I don’t have any art to share today but I do have my new app. It’s a random story prompt generator, for inspiration but mostly just for fun. There’s a web version and a free android version. So check it out. 
the random story generatorI’m always looking for feedback and bug reports and suggestions. :)

New works

I’m working on a series of playing card illustrations. They’re all available to buy as prints over at my society6 shop.

Queen of Carbon playing card illustrationI think I started these because I was taking an interest in symbols and graphic motifs. I decided to make up my own suits – brains, wings, carbon and scissors so I wouldn’t be bound to all the existing symbolism and associations that come with the usual suits of hearts, diamonds, spades and clubs. There are plenty of associations and meanings to be found in my cards, I’m not going to specify what they mean to me – I’ll let the viewer speculate on that or bring their own narrative. Or just appreciate them as figurative illustrations. I had an idea of the overall aesthetic I wanted, but of course it evolved as I started painting figures and collecting more symbols and inspirations. As a project it’s quite open-ended. I don’t have to stop with just four suits or one version of each card if I get inspired to do more in future.

Society6 round up

I’ve been quiet because I’m busy working on some new pics. Should have something to show soon (I know, try to contain you excitement). I’m thinking of making an effort to get back into tumblr – can anyone suggest any good tumblr blogs to follow? I’m such a curmudgeon about microblogging and social media but since pinterest actually managed to win me over and all my fandom folks seem to be having a big tumblr party I think I can just about manage to update one more blog.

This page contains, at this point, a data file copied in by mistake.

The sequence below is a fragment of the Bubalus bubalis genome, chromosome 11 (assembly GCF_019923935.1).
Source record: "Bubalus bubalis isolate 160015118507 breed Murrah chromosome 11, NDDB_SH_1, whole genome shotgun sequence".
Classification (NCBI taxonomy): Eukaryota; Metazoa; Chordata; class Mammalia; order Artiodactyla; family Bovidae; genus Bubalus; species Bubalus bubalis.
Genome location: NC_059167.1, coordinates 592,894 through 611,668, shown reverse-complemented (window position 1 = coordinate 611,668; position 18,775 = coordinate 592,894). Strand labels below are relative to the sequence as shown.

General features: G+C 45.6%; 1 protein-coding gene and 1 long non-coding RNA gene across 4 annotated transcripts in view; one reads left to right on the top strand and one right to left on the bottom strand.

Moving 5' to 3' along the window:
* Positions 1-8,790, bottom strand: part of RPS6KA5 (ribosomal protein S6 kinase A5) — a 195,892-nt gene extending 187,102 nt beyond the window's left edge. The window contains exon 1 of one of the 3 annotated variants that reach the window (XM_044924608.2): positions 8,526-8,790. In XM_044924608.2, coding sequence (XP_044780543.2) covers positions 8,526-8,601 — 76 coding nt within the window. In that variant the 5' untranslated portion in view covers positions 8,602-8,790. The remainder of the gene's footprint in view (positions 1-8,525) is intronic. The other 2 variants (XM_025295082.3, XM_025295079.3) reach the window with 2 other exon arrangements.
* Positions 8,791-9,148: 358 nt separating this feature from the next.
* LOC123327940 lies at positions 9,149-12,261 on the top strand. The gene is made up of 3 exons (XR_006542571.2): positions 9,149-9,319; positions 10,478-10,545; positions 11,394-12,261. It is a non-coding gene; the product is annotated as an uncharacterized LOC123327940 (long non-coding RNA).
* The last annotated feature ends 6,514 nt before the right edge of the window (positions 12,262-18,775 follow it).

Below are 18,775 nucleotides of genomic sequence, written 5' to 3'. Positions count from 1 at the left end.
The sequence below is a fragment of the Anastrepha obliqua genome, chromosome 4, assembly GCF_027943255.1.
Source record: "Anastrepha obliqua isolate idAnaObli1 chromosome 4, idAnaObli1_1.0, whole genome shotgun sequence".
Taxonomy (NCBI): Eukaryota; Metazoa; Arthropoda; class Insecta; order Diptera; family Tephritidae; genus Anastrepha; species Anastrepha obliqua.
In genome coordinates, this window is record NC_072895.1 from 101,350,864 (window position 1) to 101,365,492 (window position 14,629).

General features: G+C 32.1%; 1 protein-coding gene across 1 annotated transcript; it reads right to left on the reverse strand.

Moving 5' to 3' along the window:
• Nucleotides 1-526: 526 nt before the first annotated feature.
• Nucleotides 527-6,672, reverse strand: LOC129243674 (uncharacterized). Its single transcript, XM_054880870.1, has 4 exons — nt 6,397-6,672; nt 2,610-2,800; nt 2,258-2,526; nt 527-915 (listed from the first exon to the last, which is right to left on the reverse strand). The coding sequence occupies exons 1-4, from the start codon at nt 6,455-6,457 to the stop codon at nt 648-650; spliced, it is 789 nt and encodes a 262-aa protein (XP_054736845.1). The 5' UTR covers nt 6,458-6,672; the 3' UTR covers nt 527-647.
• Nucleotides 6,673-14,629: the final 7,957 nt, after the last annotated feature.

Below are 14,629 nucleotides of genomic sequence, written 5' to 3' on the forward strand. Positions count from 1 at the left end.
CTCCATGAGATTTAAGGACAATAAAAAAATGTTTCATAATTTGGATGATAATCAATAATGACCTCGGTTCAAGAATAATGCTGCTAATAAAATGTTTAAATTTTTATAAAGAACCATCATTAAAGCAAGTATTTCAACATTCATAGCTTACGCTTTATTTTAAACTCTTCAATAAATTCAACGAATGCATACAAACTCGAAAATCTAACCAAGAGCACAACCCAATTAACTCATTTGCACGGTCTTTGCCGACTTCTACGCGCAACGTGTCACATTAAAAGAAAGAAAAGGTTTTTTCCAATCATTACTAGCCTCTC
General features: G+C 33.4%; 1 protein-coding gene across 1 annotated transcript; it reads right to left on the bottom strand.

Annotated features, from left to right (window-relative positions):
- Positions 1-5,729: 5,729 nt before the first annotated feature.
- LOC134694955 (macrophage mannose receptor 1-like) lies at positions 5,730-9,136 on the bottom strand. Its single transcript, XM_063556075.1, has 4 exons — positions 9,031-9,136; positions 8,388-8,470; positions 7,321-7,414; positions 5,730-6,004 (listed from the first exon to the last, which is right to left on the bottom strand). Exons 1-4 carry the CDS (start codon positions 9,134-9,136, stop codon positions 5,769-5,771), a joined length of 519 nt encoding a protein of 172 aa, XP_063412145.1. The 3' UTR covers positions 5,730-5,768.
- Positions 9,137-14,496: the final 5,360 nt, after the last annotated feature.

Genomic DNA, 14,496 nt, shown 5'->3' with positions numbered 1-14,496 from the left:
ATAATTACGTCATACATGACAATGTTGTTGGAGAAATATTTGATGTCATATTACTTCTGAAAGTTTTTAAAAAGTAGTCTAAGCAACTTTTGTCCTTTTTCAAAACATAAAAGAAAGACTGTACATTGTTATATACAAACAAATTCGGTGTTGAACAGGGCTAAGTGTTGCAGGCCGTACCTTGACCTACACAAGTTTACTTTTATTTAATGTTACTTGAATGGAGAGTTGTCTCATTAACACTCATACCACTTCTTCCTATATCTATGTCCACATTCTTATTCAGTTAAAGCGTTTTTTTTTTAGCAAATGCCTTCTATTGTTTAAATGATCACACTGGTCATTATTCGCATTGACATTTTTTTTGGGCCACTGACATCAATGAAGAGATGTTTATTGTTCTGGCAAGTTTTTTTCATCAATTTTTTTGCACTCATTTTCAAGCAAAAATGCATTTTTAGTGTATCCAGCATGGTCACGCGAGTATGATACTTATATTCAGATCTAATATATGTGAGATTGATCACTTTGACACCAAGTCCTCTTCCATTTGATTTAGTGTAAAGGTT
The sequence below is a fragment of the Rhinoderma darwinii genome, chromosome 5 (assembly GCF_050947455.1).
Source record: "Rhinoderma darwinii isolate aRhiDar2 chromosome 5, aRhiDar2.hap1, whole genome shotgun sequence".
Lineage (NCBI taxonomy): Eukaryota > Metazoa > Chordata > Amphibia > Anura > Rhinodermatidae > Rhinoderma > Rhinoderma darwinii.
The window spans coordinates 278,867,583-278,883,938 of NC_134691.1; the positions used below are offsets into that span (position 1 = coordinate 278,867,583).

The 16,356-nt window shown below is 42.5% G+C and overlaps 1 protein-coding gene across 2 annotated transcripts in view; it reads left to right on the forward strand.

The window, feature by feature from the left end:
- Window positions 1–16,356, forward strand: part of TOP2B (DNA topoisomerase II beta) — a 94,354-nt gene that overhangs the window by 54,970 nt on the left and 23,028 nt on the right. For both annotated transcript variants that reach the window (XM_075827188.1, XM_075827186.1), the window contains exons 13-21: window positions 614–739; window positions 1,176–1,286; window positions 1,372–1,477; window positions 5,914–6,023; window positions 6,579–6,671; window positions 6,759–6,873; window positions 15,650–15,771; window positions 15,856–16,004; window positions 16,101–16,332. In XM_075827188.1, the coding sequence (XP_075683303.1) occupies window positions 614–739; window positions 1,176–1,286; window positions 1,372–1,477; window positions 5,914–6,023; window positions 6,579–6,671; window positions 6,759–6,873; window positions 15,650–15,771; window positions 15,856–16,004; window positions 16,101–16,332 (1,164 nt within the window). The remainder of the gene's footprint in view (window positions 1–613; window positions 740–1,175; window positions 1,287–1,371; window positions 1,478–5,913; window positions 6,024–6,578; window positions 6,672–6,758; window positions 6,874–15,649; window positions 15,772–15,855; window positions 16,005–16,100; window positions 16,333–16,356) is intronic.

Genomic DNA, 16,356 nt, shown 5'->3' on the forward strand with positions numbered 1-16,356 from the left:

But getting back on topic: I’ve discovered some really cool art via Society6.com. I’ve even had some of my work picked to appear in the main shop, which is always nice. I’ve seen the prints and tshirts they produce and I can vouch for the quality, too. Anyway…I just wanted to share some works I like, no doubt I’ll be making more soc6 posts in the future. As ususal, click on the pictures to visit that artist’s shop. Enjoy.

Illustration by boneface, guy in a leather jacket and vampire mask.

Dance Party Massacre by Boneface

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This is your brain on white cubes

Ulrich Kirk, a neuroscientist at the Virginia Tech Carilion Research Institute, is also interested in artworks’ contexts. Would a viewer respond the same way to a masterpiece enshrined in the Louvre if he beheld the same work displayed in a less exalted setting, such as a garage sale? In one experiment, Kirk showed subjects a series of images – some, he explained, were fine artwork; others were created by Photoshop. In reality, none were Photoshop-generated; Kirk found that different areas of viewers’ brains fired up when he declared an image to be “art.”


This is what we’re up against guys. Why even bother making art when most people apparently care more about the work’s percieved cachet and status than what it has to tell them? Booo.